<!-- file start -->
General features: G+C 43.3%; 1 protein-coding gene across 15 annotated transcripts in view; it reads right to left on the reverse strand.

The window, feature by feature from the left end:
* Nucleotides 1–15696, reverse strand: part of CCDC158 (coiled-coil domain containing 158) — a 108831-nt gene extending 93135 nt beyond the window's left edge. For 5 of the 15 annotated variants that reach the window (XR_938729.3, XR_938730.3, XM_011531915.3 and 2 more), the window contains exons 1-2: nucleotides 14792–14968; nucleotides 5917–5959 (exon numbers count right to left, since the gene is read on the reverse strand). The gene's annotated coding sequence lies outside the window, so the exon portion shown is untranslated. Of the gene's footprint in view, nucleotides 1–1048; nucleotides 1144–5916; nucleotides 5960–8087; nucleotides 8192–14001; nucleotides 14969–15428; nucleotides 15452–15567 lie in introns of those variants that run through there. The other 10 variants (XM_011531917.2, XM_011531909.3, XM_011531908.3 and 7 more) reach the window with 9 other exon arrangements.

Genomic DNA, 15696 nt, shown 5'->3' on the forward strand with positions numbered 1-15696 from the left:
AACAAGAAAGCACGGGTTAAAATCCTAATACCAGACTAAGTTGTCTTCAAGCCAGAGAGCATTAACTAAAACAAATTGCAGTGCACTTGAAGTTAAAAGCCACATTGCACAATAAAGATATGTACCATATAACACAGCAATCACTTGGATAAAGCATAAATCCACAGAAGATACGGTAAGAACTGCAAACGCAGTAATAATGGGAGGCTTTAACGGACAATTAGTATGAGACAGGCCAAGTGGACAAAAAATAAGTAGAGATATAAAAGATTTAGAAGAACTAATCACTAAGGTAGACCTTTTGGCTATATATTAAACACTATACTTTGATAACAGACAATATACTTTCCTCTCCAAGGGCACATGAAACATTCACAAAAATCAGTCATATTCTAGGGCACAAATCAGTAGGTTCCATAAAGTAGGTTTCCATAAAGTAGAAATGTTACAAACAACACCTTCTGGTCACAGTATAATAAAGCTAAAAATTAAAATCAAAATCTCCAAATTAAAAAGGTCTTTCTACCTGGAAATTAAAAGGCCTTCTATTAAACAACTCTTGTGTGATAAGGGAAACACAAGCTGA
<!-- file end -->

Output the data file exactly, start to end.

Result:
General features: G+C 43.3%; 1 protein-coding gene across 15 annotated transcripts in view; it reads right to left on the reverse strand.

The window, feature by feature from the left end:
* Nucleotides 1–15696, reverse strand: part of CCDC158 (coiled-coil domain containing 158) — a 108831-nt gene extending 93135 nt beyond the window's left edge. For 5 of the 15 annotated variants that reach the window (XR_938729.3, XR_938730.3, XM_011531915.3 and 2 more), the window contains exons 1-2: nucleotides 14792–14968; nucleotides 5917–5959 (exon numbers count right to left, since the gene is read on the reverse strand). The gene's annotated coding sequence lies outside the window, so the exon portion shown is untranslated. Of the gene's footprint in view, nucleotides 1–1048; nucleotides 1144–5916; nucleotides 5960–8087; nucleotides 8192–14001; nucleotides 14969–15428; nucleotides 15452–15567 lie in introns of those variants that run through there. The other 10 variants (XM_011531917.2, XM_011531909.3, XM_011531908.3 and 7 more) reach the window with 9 other exon arrangements.

Genomic DNA, 15696 nt, shown 5'->3' on the forward strand with positions numbered 1-15696 from the left:
AACAAGAAAGCACGGGTTAAAATCCTAATACCAGACTAAGTTGTCTTCAAGCCAGAGAGCATTAACTAAAACAAATTGCAGTGCACTTGAAGTTAAAAGCCACATTGCACAATAAAGATATGTACCATATAACACAGCAATCACTTGGATAAAGCATAAATCCACAGAAGATACGGTAAGAACTGCAAACGCAGTAATAATGGGAGGCTTTAACGGACAATTAGTATGAGACAGGCCAAGTGGACAAAAAATAAGTAGAGATATAAAAGATTTAGAAGAACTAATCACTAAGGTAGACCTTTTGGCTATATATTAAACACTATACTTTGATAACAGACAATATACTTTCCTCTCCAAGGGCACATGAAACATTCACAAAAATCAGTCATATTCTAGGGCACAAATCAGTAGGTTCCATAAAGTAGGTTTCCATAAAGTAGAAATGTTACAAACAACACCTTCTGGTCACAGTATAATAAAGCTAAAAATTAAAATCAAAATCTCCAAATTAAAAAGGTCTTTCTACCTGGAAATTAAAAGGCCTTCTATTAAACAACTCTTGTGTGATAAGGGAAACACAAGCTGA